(My column in Mint Lounge, October 21 2017)


As Dalits in Gujarat stand up for their right to wear the moustache, it is more than a little ironic that Kerala, where moustaches were once methodically taxed by caste, should be admitting Dalits as priests in its temples. Though temple entry in the region was first granted to untouchables in 1936, the sanctum sanctorum is generally off limits for those who cannot, by birth, claim the dignity of the sacred thread. This custom is now broken—the thread belongs not to those who claim divinely exalted bloodlines, but to those who proactively seek the responsibilities attendant upon temple service.

The 14th century Bhakti saint Chokhamela might have rejoiced. Enthralled by the deity in Pandharpur in Maharashtra, his Mahar status, despite the fervour of his faith, had barred him access to his lord. He was resigned to his fate, but appealed poignantly to Brahmin gatekeepers of the shrine: “The cane is crooked, but its juice isn’t crooked…Chokha is ugly, but his feelings aren’t ugly. Why be fooled by outward appearance?”

Chokhamela is the only untouchable among Maharashtra’s (male) Bhakti thinkers, and spent most of his life doing the peculiarly menial work Mahars were mandated to do. His fellow saints in the Bhakti pantheon, in comparison, came from relative privilege, though few could be reckoned as part of the elite—Tukaram was a failed shopkeeper, Namdev a god-fearing tailor. Yet, the fact that while they were low, they were not from the lowest, permitted certain liberties to these men whose verses could, therefore, take the risk of packing a punch. Jnandev, son of an ostracized Brahmin, is said to have mocked the old guard by causing a buffalo to produce sounds that seemed worryingly close to Vedic verses, while Tukaram was relieved that he was “no wretched pandit splitting Vedantic hairs”. They could all, to some degree, get away with their radicalism in a deeply hierarchical social order, but Chokhamela had no such option.

Instead, he couched his devotion in terms of his social conditioning as a Mahar. Addressing the deity as he might an upper caste, he says: “I am the Mahar of your Mahars, I am so hungry; I have come for your leavings, I am full of hope.” In another verse, he brings a “bowl for your leftover food”—with no access to the shrine and its blessed occupant, perhaps he could satisfy his devotion by serving the deity as a lowborn serves his overlord, eating his scraps and offering complete submission. “O God, my caste is low; how can I serve you? Everyone tells me to go away; how can I see you? When I touch anyone, they take offense…Chokha wants your mercy.” However, while there is anguish, he does not blame those who designed his shackles and marked him from birth as undeserving of anything better. Indeed, he goes as far as to flagellate himself, blaming karma for his terrible plight. In a previous birth, he explains dejectedly, he must have disrespected god; “this (present) impurity is the fruit of our past.”

While there were moments when Chokhamela seems on the verge of standing up to those in power (“The earth and the Ganga are common to all, irrespective of caste and religion”), it was his son from his wife Soyarabai who was more blunt in his criticism of the way things were. Karmamela, as the boy was known, spoke thus to the deity: “Are we happy when we’re with you? … The low place is our lot; the low place is our lot; the low place is our lot, King of Gods! … It’s a shameful life here for us. It’s a festival of bliss for you and misery written on our faces.” Therefore, it isn’t surprising, as the late historian Eleanor Zelliot noted, that Karmamela, with his sharper critique, finds fewer devotees singing his verses during the annual pilgrimages to Pandharpur today. Chokhamela, in contrast, has been elevated as the product of a divine birth: God met his mother once and bit into a mango she offered him. When he left and she looked at the half-eaten fruit, there lay in its place the baby Chokhamela.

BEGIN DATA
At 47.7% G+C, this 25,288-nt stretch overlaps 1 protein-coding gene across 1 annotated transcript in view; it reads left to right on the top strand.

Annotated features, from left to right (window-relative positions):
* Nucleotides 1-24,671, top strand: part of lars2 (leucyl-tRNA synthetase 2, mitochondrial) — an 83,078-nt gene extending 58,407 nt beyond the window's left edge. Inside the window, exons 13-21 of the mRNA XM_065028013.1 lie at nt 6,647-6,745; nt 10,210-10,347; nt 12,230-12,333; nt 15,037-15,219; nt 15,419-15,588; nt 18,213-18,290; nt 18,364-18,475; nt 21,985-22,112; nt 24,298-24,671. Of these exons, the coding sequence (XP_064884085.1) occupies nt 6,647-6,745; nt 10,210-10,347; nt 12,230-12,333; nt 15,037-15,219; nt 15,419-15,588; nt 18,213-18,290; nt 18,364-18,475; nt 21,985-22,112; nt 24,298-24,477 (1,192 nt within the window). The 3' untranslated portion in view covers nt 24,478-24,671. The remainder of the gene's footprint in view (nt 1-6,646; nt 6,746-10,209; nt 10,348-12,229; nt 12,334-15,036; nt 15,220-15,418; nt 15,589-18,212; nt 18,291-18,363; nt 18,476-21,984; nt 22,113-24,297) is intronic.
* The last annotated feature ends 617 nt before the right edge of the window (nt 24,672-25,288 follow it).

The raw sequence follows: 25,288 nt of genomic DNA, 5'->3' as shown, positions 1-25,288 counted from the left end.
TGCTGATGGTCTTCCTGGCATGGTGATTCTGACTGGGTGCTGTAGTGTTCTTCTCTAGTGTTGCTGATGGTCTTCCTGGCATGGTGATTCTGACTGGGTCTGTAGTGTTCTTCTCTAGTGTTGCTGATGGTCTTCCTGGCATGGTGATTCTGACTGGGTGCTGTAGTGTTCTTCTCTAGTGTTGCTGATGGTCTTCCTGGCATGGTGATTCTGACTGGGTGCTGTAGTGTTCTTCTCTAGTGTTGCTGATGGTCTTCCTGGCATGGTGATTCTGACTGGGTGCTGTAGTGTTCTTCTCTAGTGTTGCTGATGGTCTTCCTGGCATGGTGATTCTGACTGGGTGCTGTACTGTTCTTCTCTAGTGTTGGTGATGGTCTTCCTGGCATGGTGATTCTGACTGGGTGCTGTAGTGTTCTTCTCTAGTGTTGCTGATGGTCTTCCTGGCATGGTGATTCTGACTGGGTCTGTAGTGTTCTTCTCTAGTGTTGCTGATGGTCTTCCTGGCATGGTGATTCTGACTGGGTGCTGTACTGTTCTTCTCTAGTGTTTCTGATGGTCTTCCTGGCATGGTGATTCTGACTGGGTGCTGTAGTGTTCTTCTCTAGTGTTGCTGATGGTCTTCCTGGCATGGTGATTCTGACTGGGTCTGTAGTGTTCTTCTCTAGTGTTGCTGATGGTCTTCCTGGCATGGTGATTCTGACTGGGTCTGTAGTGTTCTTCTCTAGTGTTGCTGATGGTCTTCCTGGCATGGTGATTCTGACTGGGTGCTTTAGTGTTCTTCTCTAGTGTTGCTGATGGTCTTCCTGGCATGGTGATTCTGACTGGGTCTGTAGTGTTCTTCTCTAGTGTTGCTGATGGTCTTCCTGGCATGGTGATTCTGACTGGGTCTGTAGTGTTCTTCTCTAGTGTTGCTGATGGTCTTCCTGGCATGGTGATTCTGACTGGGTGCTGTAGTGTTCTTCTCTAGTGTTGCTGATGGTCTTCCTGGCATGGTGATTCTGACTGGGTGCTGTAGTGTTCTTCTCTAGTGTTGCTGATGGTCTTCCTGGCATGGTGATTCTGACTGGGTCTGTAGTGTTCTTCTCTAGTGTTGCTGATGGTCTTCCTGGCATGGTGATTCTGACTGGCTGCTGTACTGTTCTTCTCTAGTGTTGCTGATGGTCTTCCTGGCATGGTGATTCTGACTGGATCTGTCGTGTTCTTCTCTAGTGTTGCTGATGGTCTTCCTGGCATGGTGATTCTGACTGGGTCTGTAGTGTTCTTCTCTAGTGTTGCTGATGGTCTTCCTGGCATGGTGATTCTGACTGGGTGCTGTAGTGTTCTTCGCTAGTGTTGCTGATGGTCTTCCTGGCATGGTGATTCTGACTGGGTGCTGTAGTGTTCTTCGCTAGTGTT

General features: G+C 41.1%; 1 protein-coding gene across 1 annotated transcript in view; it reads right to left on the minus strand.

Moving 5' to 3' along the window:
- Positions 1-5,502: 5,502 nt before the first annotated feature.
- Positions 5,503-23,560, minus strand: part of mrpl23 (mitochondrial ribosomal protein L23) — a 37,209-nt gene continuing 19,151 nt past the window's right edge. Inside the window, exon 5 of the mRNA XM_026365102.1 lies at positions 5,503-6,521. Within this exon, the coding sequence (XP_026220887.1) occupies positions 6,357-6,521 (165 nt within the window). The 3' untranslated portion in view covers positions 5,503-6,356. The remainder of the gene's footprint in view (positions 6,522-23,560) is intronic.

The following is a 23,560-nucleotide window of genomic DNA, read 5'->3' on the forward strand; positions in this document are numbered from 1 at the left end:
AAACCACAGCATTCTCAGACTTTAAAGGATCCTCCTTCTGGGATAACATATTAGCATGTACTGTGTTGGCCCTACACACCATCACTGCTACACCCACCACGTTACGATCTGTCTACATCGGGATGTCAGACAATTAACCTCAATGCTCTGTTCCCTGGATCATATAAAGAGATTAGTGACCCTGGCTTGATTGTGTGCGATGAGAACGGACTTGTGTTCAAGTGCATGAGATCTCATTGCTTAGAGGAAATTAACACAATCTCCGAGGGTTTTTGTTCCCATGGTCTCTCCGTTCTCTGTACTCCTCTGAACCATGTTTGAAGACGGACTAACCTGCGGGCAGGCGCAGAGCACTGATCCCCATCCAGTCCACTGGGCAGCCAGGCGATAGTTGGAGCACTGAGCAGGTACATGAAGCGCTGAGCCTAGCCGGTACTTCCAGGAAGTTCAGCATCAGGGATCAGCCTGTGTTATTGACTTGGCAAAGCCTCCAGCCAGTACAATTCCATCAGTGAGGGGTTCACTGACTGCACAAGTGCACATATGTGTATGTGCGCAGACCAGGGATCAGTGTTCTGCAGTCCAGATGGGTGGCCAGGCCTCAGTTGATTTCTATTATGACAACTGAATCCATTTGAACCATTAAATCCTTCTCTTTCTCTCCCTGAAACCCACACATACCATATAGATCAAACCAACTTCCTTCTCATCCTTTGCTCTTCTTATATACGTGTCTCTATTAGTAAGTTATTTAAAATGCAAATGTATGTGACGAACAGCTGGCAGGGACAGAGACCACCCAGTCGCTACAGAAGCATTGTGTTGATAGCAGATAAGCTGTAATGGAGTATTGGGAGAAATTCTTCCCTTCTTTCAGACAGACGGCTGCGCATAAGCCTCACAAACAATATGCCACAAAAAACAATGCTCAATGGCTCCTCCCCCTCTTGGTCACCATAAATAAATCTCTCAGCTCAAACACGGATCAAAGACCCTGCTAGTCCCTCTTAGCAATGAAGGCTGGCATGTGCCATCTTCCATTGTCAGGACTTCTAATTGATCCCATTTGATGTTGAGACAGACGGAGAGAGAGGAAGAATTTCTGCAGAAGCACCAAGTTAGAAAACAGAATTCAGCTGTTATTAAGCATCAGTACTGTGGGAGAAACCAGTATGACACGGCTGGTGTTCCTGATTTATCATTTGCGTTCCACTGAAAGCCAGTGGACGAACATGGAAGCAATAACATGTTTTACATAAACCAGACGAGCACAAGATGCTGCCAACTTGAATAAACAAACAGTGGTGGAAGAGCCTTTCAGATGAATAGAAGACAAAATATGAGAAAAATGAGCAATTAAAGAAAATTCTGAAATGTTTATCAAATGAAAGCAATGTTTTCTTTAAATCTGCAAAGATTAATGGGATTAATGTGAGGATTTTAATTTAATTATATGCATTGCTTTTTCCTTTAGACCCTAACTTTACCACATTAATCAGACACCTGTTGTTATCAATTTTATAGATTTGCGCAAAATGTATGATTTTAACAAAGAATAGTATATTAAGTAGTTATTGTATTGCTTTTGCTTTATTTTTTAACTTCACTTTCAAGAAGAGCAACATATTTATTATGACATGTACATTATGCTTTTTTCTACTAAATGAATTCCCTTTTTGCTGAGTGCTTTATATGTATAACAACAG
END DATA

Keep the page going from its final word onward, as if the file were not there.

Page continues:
Part of this promotion may also have been due to his own efforts—borrowing the sociologist’s expression—to Sanskritize. He spoke out against animal sacrifice not only because “you will be inflicting cruelty on another life and destroying it”, but also because, one suspects, this was more in consonance with ritual “purity”. He railed against alcohol, which in many parts of India was associated with certain “low” forms of worship; this too seems to have helped his posthumous social upgrade. God appeared to him in several forms: One version has Chokhamela struggling to drag away a dead cow, another duty that fell upon the Mahar, and the deity, manifesting as a young man, lent him a hand. But most critically, after he was rejected at the temple’s gates, the lord came to him instead, offering him commiseration as much as he did company, the two of them sitting by the riverside.

At the end of the day, Chokhamela was devoted but did not transgress lines drawn by society and its privileged elders. He died in an accident, it is said, when labouring on a construction site, and even his bones were found to be chanting the name of god. These bones were carried to the temple and buried at a spot that still receives visitors. Even in death, Chokhamela had no access to the sacred premises. Bones are impure, but since he was also impure in life, his memorial stands at the foot of the temple’s steps, outside those very walls where he once beseeched the shrine’s guardians for one glance, for one opportunity to satisfy his desire to behold the deity. Unlike those Dalit priests in Kerala who have now entered the heart of the sanctum six centuries later, old Chokhamela had to settle precisely for the place which, in his own lifetime, he was told was where he really belonged: the door.